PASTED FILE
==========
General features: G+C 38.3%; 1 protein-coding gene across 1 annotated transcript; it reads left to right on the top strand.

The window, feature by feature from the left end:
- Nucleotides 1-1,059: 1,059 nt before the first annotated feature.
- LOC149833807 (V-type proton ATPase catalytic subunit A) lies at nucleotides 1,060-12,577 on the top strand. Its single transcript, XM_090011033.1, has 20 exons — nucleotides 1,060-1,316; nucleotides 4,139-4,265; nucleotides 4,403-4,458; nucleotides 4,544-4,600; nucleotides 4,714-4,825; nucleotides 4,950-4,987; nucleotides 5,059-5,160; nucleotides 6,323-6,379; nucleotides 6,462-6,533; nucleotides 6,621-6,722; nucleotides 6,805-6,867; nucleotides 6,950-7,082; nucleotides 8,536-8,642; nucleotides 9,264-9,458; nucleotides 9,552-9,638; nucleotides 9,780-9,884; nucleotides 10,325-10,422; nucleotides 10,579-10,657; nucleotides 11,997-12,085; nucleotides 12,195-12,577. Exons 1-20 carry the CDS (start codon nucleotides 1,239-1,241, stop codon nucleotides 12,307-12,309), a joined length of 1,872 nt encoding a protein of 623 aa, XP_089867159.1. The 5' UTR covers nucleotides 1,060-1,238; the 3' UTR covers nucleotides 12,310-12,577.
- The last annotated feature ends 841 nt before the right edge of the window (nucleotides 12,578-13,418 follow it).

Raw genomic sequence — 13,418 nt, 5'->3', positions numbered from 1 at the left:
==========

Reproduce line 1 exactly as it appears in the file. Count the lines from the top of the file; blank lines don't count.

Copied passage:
General features: G+C 38.3%; 1 protein-coding gene across 1 annotated transcript; it reads left to right on the top strand.